The Independent Market Observer

Looking for Things to Worry About

Posted by Brad McMillan, CFA®, CFP®

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This entry was posted on Mar 25, 2015 1:07:00 PM

and tagged Commentary

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things to worry aboutRereading yesterday’s post, I’m reminded of our tendency to look for things to worry about. To me, fretting about the systemic problems of low energy prices and high savings rates is a stretch, a sign that we’ve run out of real concerns.

Eeyore to the rescue! Although I’ve been saying for the past couple of years that the recovery is real and strengthening, I’ve also made a point to keep an eye out for risks.

It all depends on the time frame  

Part of the problem we face as investors is focusing on the appropriate time frame. This applies to likely investment returns and market valuations, but also to risks.

  • Short-term risks tend to be either obvious (in which case, they’re priced in) or invisible (in which case, we can’t see them at all). Either way, they're not something we can affect.
  • Long-term risks are typically just that, not near enough to require our immediate attention.
  • The medium-term is where the need to potentially act, plus the lowered visibility of the nonimmediate, can combine to get us into trouble.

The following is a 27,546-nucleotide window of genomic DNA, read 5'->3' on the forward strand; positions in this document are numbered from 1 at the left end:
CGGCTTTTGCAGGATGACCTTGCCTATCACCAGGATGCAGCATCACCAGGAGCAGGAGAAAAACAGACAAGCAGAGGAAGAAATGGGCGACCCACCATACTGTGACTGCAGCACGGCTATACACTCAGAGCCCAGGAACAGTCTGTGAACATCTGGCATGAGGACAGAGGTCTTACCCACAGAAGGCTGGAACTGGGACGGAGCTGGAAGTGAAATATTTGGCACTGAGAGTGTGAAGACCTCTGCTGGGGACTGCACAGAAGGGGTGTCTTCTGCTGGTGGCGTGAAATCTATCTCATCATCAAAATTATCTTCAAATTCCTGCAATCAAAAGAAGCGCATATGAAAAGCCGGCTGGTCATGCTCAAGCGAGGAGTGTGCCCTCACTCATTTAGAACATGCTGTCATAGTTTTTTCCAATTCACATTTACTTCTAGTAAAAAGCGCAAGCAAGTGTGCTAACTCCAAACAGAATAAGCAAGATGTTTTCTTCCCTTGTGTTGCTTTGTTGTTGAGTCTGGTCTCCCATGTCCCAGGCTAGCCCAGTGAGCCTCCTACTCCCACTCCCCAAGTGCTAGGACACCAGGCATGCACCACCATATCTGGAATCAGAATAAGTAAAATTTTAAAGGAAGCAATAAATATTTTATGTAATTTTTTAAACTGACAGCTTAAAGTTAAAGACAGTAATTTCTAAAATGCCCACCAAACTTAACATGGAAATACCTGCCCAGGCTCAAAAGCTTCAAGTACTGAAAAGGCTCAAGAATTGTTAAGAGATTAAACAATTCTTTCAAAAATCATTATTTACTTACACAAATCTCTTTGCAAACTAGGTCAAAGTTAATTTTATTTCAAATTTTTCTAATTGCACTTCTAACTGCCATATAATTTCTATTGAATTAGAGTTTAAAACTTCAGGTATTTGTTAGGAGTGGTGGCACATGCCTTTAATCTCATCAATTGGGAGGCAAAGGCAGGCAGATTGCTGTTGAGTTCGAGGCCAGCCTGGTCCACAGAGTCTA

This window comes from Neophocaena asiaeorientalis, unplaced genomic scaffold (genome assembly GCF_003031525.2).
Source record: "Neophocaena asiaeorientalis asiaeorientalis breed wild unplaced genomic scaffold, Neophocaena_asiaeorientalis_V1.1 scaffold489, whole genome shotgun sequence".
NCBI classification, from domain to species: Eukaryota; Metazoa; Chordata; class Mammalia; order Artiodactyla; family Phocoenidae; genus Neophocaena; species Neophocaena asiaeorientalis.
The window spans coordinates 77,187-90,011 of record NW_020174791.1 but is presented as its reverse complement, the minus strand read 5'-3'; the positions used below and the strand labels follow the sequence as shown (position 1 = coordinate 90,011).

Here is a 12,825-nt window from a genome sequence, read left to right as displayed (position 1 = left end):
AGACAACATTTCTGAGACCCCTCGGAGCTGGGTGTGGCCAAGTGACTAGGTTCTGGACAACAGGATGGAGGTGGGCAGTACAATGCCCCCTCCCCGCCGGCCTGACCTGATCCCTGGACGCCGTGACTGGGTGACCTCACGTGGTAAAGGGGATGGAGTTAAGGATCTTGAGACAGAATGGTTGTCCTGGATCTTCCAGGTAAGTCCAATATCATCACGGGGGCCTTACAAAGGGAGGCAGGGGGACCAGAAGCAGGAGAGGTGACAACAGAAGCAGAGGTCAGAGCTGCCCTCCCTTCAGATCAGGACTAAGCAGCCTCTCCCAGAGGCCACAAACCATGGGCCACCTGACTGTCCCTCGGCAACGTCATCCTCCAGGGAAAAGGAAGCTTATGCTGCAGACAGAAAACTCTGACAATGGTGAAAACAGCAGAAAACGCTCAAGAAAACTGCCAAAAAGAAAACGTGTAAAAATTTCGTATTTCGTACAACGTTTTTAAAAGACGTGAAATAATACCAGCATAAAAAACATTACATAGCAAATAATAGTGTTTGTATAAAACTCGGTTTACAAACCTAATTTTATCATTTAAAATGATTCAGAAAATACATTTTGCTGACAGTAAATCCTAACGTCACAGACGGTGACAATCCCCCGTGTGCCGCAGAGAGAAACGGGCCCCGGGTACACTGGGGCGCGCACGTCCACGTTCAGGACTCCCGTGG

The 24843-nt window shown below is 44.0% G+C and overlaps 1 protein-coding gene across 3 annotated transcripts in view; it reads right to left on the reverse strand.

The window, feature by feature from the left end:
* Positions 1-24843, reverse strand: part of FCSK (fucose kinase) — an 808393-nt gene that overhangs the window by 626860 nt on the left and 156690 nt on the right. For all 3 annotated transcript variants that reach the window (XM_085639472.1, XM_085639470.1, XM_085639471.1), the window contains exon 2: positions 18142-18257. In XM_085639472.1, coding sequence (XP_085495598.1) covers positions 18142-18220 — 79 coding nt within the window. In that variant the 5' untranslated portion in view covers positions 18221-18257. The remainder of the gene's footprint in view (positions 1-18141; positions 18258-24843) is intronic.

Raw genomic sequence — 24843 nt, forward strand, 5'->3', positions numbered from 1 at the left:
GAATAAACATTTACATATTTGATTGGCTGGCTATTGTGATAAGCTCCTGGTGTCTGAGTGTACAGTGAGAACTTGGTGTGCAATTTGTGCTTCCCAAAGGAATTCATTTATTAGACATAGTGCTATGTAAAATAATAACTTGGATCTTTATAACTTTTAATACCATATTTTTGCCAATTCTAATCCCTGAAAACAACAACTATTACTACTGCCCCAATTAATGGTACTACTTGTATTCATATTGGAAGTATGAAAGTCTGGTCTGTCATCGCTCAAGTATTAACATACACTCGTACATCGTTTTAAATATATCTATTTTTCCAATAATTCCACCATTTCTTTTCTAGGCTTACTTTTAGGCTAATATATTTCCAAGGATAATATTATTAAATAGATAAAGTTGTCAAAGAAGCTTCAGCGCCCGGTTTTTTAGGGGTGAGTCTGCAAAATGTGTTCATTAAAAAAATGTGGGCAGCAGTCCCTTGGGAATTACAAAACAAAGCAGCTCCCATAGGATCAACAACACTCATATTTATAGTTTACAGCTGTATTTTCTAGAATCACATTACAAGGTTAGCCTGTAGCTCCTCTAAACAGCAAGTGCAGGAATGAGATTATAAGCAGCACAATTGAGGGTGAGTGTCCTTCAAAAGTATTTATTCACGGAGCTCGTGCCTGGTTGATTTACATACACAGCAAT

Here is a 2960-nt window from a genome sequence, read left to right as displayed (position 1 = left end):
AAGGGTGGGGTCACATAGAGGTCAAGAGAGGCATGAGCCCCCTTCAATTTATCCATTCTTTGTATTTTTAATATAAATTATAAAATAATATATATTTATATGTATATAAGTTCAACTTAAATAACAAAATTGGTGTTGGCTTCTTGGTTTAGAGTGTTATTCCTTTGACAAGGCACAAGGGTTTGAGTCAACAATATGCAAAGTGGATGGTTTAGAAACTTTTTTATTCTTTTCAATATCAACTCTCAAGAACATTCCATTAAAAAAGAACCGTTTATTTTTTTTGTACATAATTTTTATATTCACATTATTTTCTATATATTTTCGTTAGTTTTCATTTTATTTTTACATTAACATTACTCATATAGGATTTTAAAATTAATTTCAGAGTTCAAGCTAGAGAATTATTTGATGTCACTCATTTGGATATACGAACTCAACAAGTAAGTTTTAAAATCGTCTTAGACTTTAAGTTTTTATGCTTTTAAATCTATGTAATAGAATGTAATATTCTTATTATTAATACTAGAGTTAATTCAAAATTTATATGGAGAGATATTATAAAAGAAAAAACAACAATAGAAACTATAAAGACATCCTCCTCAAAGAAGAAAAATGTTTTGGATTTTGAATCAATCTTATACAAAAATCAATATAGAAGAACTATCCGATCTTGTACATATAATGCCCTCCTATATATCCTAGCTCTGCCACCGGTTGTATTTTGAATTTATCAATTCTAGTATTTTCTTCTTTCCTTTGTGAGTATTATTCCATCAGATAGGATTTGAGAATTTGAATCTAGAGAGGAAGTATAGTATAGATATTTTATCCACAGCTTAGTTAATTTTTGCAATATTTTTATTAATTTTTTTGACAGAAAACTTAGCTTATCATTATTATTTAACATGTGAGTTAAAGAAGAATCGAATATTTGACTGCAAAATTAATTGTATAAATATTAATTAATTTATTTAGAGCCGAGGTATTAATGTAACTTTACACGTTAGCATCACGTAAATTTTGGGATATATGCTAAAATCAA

A look at some medium-term risks

So, what should we be focusing on? Let’s look at a few real medium-term risks.

Inflation. Today’s inflation figures were interesting in two ways:

  • Energy was up for the first time in eight months, a sign that in the next six to eight months we can expect the substantial drop in energy prices to roll off the year-to-year comparisons, bumping up the CPI numbers.
  • Shelter, the largest component of the CPI, was up by 3 percent, led by a 3.5-percent increase in rent—the highest level since November 2008.

We can reasonably expect inflation to increase by much more than current levels, starting around the end of this year. This will come as a surprise to many, and the effect on interest rates may be substantial.

Greece and Europe. At the moment, the European crisis has subsided, but the actual panic point continues to approach. Greece is running out of money and has presented no real plans to solve the problem. Germany becomes more politically conflicted about the eurozone by the day. There is an existential crisis looming, possibly by the end of the year. Never underestimate the ability of the Europeans to kick the can further down the road, but note that the end of the road has moved from the long term to the medium term.

Russia. Beyond oil, Russia has no economy. It does, however, have a very effective military. Putin can either decline into economic irrelevance or decide to use his military power. The recent record suggests he’s not planning for irrelevance, and the question now is what he plans to do next. I don’t know, but Russia certainly sits squarely on the list of medium-term risks.

China’s arguably on the list as well, but at this point, it’s still a longer-term problem. Notably absent are some of the current headline worries, including the “currency wars” meme. Now that I think of it, though, it’s probably worth walking through the currency situation in some detail. Let’s do that tomorrow.

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